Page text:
|October 9, 2012|
At September 30th our average account had appreciated approximately +9.92% for the year.
In the middle of last month in response to desultory growth, Federal Reserve Chairman Benjamin Bernanke announced Quantitative Easing III, a program most notable for its claims to “unlimited” size. By the calculation of Martin Feldstein in the Financial Times last week, “unlimited” might come to $1.5 trillion of new money created in three years. To put such a sum in perspective, the Fed’s assets totaled all of $825 billion at the beginning of the financial crisis in late 2007. America’s leading economic light, Professor Paul Krugman of Princeton, says that not only is there nothing alarming about this, but that those of us who express concern are like bullies who would scare small children around a campfire for our own amusement. Inflation is dead, now and forever, says the twice a week New York Times Columnist. His assertion will look odd to you if you have been in a grocery store lately, but it grows positively loopy if you’re currently paying for a Princeton undergraduate. Nothing on that campus is going up at a 2% annual rate, least of all tuition. Which might remind all of us how often in politics things look different if you are signing the front of the check or the back.
What got us to shake our heads even harder at QE3 was the simultaneous announcement that 0% interest rates at the short term would be extended through mid-2015. Beyond bridling at the clairvoyance that this would require from an institution that was wholly impercipient through the worst of the crisis, it also goes a year and a half beyond the term of Chairman Bernanke, set to expire January 31, 2014. Bernanke was confirmed by the Senate last time by the smallest majority ever, and aren’t the country’s savers, who will have gone without interest for about 7 ½ years by the end of this program, ever to be heard from, ever to have their rights restored?
In thinking about what comes after QE3, consider this. It currently costs America comparatively little to service our debt , a little over $200 billion a year, because interest rates are so low. But that number will leap by something on the order of $500 billion the next time interest rates revert to anything like historical low norms. And it will be worsened still more by the losses that the Fed will have on its mortgage and long bond holdings. The Fed and the Treasury came to an agreement that those losses would not be borne by the Fed, but would instead flow through Treasury’s current year deficit. This was reported in January 2011 by Grant’s Interest Rate Observer, and to our knowledge no place else. It is a disturbing agreement, partly because it has the whiff of someone preparing to leave the scene of an accident. But even more, it means the next Fed Chairman, if he only normalizes monetary policy, will be handing the political system an incredible bill, wholly unexpected, about the size of the Simpson-Bowles fix all by itself. And we did not have the courage to implement that fix a year ago. Paul Volker is 6`7”; the next fellow is going to have to be a lot bigger when inflation has to be tamed again.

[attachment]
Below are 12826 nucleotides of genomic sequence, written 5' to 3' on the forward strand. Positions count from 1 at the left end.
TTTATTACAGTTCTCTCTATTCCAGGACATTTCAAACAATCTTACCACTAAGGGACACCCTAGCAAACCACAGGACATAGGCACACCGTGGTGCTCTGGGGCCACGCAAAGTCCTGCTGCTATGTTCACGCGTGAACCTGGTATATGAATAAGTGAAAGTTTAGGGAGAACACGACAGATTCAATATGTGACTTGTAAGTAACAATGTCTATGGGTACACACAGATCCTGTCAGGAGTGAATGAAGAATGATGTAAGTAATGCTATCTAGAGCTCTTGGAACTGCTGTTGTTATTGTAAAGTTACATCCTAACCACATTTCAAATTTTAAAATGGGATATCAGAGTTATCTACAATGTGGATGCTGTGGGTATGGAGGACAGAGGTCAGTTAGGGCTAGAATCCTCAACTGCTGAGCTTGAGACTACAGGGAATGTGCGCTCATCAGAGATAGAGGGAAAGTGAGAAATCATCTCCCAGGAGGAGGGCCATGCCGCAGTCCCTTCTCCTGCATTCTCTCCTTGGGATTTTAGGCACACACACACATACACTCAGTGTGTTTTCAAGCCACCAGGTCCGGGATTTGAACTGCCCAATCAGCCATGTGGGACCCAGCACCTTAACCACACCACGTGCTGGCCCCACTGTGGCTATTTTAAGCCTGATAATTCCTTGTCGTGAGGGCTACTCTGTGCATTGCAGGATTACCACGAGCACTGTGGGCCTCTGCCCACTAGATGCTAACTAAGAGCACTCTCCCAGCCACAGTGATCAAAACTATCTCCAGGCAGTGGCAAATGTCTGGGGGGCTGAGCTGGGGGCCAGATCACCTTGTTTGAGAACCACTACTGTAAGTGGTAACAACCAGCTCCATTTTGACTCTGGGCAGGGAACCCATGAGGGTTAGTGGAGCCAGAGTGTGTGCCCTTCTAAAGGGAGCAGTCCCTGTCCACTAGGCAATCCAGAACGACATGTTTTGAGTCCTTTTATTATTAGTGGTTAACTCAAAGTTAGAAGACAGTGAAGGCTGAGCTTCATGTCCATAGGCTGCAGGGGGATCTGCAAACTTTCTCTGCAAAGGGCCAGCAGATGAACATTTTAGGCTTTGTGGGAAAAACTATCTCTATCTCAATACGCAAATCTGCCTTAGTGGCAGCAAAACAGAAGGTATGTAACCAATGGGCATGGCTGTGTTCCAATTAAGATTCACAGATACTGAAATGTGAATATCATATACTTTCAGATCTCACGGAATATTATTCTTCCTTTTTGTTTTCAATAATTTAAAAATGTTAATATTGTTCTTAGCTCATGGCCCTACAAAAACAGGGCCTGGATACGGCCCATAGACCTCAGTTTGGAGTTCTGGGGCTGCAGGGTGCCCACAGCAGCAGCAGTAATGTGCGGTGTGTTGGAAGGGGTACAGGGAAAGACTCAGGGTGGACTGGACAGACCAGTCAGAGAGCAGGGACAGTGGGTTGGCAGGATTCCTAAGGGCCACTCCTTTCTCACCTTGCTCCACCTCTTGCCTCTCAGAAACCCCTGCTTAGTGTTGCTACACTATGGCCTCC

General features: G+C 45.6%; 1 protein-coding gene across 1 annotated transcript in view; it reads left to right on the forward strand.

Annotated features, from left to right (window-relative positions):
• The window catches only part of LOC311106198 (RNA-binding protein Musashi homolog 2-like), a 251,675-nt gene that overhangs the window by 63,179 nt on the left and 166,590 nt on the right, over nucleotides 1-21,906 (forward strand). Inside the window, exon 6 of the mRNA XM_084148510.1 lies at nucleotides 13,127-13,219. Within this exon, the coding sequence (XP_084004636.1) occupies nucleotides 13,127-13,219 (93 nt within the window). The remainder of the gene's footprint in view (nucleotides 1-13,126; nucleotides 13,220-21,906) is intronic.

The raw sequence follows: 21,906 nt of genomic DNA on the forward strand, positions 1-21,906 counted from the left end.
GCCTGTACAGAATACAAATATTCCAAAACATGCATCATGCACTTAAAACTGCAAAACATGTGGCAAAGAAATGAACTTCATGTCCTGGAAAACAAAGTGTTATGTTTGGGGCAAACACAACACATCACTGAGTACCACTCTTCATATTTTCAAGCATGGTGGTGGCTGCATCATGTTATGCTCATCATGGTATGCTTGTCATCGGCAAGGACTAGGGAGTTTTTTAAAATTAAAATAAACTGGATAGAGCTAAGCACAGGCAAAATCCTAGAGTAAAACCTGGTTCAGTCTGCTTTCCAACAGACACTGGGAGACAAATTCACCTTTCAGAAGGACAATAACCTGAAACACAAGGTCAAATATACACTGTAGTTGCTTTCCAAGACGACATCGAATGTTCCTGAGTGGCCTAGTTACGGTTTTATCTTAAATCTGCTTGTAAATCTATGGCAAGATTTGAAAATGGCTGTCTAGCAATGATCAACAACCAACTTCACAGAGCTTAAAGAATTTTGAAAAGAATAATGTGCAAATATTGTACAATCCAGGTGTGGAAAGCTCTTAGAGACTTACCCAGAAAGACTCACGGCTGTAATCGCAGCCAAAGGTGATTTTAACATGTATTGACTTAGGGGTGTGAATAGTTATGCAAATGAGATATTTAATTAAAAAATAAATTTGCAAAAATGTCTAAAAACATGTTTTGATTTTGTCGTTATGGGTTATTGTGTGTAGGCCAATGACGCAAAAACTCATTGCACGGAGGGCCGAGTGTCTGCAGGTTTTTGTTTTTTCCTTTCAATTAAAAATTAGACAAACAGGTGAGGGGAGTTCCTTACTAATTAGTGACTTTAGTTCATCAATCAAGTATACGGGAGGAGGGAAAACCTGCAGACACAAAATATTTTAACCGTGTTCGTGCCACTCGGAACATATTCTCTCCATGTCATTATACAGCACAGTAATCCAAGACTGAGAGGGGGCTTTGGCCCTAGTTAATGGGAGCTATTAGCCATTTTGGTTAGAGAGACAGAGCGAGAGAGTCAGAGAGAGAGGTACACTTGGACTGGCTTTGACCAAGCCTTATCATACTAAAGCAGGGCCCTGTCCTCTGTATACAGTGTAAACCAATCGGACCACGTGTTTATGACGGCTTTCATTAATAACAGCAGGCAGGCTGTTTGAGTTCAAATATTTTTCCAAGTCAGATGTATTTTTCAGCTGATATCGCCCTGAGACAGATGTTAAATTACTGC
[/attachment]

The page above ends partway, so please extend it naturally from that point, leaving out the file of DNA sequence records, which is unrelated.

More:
Our inflation worries were illustrated on the cover of this week’s der Spiegel, with a melting Euro under the headline, “Careful, the slow expropriation of the Germans!” The Germans have a point in thinking their worries are worse than ours. We are, after all, rapidly becoming an energy sheikdom; they’re not. We also have a technology sector that increasingly dominates the world, and the last SAP product launching was on no one’s radar. The German public longs to extricate itself from their sinking European brethren, and has been misled by its political class, who know the impossibility of such a thing. But the German press does make the very salient point that it is absurd to argue that you are taking very valuable messages out of a market that you are very vigorously rigging. In time you will have fooled only yourself, a point Professor Krugman never seems to grasp as he twice a week urges more stimulus.
Meanwhile, despite lackluster growth and downbeat consumer confidence our portfolio continues to thrive. Walmart and American Express produced a marriage announcement yesterday, in which they propose to have a bank together. Walmart has been thwarted in its banking ambitions for a decade and more, so this might be a big deal. They are also worldwide leaders, and thoroughly All-American. Think back a decade ago, when American dominance in technology seemed to be threatened by Finnish, French, German, Japanese and even Canadian competitors. Where are they now? Then think back about where Apple and Qualcomm, Google and EMC, Akamai and Cognizant were then, and are now. And they showed dominant growth through the second worst economic crisis in history.
Inflation is a threat to every investor, and indeed to every member of society. But it can be lived through, and we can prosper despite it. We know, because we have defeated inflation before, which is about the only sentence a money manager can write in which age is not a hindrance.
Edwin A. Levy
Michael J. Harkins